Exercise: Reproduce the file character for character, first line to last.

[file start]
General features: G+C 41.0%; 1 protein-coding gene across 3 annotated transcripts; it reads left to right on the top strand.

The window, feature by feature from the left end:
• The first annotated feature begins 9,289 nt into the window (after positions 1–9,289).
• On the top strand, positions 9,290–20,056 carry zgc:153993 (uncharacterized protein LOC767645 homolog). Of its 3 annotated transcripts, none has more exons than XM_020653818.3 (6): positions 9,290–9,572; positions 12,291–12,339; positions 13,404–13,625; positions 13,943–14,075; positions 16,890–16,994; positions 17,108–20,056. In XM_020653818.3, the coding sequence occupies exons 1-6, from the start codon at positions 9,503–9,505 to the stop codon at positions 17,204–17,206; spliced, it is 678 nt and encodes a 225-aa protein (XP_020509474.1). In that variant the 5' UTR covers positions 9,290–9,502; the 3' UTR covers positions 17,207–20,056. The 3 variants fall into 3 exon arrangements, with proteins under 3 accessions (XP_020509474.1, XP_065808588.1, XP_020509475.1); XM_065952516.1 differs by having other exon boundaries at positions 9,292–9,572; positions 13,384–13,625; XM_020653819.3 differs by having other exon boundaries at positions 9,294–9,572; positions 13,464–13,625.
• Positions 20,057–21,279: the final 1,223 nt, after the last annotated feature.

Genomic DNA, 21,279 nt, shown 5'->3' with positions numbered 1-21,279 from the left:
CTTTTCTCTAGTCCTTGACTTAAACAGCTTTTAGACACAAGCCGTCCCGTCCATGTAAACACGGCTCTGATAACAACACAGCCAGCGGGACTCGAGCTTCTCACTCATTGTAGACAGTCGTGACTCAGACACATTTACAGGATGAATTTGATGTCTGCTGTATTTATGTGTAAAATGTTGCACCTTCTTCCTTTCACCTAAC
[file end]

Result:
General features: G+C 41.0%; 1 protein-coding gene across 3 annotated transcripts; it reads left to right on the top strand.

The window, feature by feature from the left end:
• The first annotated feature begins 9,289 nt into the window (after positions 1–9,289).
• On the top strand, positions 9,290–20,056 carry zgc:153993 (uncharacterized protein LOC767645 homolog). Of its 3 annotated transcripts, none has more exons than XM_020653818.3 (6): positions 9,290–9,572; positions 12,291–12,339; positions 13,404–13,625; positions 13,943–14,075; positions 16,890–16,994; positions 17,108–20,056. In XM_020653818.3, the coding sequence occupies exons 1-6, from the start codon at positions 9,503–9,505 to the stop codon at positions 17,204–17,206; spliced, it is 678 nt and encodes a 225-aa protein (XP_020509474.1). In that variant the 5' UTR covers positions 9,290–9,502; the 3' UTR covers positions 17,207–20,056. The 3 variants fall into 3 exon arrangements, with proteins under 3 accessions (XP_020509474.1, XP_065808588.1, XP_020509475.1); XM_065952516.1 differs by having other exon boundaries at positions 9,292–9,572; positions 13,384–13,625; XM_020653819.3 differs by having other exon boundaries at positions 9,294–9,572; positions 13,464–13,625.
• Positions 20,057–21,279: the final 1,223 nt, after the last annotated feature.

Genomic DNA, 21,279 nt, shown 5'->3' with positions numbered 1-21,279 from the left:
CTTTTCTCTAGTCCTTGACTTAAACAGCTTTTAGACACAAGCCGTCCCGTCCATGTAAACACGGCTCTGATAACAACACAGCCAGCGGGACTCGAGCTTCTCACTCATTGTAGACAGTCGTGACTCAGACACATTTACAGGATGAATTTGATGTCTGCTGTATTTATGTGTAAAATGTTGCACCTTCTTCCTTTCACCTAAC